One of the most common paint problems homeowners may encounter is mildew. Often mistaken for dirt buildup, mildew appears as a black, gray, or brown discoloration on a painted surface. Although there are several mildew resistant paints now on the market, the mildew that is currently present must first be treated before applying paint.
Mildew is pervasive. It thrives in damp environments with little exposure to sunlight. Though it is most commonly associated with high-humidity spaces like bathrooms, mildew can affect most painted areas, including home exteriors. Once the mildew has spawned and is observable, unless a correct cleaning process is adhered to, there is a good chance the mildew will return to blemish what seems to be a perfect paint job; it’s the plague of a recurring nightmare.
Mildew versus Mold
Before you decide to remove the mildew that mars the painted surfaces of your home, you should determine if the apparent spots are actually mildew.
People often hear the terms “mildew” and “mold” as if they are identical, but it would be more correct to understand that they are related; mildew is actually a more benign type of mold, and is generally poses less harm than the black mold growth it gets confused with.
To check whether mildew is present, apply a few drops of household chlorine bleach to the affected area. Mildew will lighten or disappear within a few minutes, while dirt will remain. If this happens, the good news is that the paint has not deteriorated and the mildew can be removed.
Possible Causes of Mildew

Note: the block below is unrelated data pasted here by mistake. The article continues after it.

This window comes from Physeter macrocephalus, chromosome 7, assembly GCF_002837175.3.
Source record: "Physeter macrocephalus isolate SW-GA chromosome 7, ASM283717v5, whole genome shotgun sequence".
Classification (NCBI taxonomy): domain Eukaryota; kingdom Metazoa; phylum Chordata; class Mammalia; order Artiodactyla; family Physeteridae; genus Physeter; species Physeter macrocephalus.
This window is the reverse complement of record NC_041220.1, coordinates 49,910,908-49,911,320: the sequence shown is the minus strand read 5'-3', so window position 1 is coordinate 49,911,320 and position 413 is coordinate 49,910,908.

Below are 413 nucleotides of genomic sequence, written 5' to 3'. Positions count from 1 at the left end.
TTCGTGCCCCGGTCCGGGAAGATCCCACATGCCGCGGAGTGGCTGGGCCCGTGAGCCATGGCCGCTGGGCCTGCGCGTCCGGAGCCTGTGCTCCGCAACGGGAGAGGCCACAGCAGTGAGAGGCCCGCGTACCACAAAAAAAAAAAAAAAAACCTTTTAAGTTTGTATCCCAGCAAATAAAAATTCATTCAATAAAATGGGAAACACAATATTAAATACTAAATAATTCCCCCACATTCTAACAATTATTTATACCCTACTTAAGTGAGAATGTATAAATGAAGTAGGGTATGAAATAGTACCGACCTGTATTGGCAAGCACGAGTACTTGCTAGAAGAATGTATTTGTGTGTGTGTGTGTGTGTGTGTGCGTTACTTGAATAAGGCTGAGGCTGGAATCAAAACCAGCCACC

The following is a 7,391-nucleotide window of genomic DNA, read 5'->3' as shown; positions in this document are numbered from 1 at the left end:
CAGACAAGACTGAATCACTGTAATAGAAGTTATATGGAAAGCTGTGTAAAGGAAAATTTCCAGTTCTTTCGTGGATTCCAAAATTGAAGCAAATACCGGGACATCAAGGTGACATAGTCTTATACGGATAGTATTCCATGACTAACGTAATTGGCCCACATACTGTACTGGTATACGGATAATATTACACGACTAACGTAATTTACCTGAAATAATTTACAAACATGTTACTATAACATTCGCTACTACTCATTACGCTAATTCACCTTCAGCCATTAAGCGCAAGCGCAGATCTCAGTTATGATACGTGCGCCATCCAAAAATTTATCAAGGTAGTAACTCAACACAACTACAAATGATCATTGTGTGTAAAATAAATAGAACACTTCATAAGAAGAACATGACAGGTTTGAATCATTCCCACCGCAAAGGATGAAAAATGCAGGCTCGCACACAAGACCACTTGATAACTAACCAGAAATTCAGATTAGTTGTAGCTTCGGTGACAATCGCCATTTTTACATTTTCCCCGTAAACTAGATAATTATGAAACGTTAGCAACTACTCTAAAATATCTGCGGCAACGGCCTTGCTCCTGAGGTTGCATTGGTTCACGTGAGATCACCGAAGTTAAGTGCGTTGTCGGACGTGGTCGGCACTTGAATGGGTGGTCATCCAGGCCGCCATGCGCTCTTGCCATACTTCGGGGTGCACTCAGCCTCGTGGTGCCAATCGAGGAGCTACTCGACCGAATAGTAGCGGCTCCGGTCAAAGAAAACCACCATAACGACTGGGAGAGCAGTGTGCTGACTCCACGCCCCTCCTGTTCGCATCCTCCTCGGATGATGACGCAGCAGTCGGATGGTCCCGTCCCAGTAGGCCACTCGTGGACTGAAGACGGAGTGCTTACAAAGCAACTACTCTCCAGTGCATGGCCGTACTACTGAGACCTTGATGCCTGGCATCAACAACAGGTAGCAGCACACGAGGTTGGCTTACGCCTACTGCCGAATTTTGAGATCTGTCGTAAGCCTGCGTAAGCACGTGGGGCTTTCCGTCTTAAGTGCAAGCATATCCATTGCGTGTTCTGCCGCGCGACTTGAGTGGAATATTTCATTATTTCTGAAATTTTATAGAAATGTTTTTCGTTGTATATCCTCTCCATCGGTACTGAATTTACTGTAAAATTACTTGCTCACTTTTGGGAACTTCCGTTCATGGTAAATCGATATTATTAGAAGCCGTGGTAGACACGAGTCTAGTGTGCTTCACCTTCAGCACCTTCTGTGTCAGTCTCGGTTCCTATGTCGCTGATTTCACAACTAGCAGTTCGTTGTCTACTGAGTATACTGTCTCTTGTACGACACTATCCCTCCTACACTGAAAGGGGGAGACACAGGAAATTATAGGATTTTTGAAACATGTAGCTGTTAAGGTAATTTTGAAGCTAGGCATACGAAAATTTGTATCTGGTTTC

- Using lower quality paints, which may not be formulated for mildew resistance.
- Painting in damp, dark areas that have little access to sunlight or dry air.
- Not priming a surface prior to painting.
- Painting over a substrate or coating from which mildew has not been removed.
How to Remove Mildew
- NEVER paint over mildew—it will grow through new paint, which will make subsequent cleaning and maintenance even more difficult.
- Wash the affected surface with a mixture of household bleach and water—three parts water to one-part bleach—or with a household cleanser designed to kill mildew.
- Scrub the affected surface with a soft brush.
- Rinse thoroughly with clean water.
How to Avoid Mildew
- Use a high quality, mildew resistant paint, such as Aura® Bath & Spa, our choice for a mildew resistant paint for bathrooms.
- Clean and sanitize surfaces prior to painting whether mildew is visible or not. For interiors, wash walls thoroughly using the 3:1 household bleach solution. Home exteriors can be power washed using the same solution. Thoroughly rinse surfaces after and allow to dry.
For interiors, install ceiling fans, exhaust fans, or dehumidifiers in rooms that are susceptible to mildew growth, such as bathrooms, laundry rooms, and kitchens. For exteriors, allow for as much sunlight towards the painted areas as possible, and redirect moisture sources, such as dripping air conditioners, misdirected sprinklers and leaky gutters.
Main source: Benjamin Moore Paints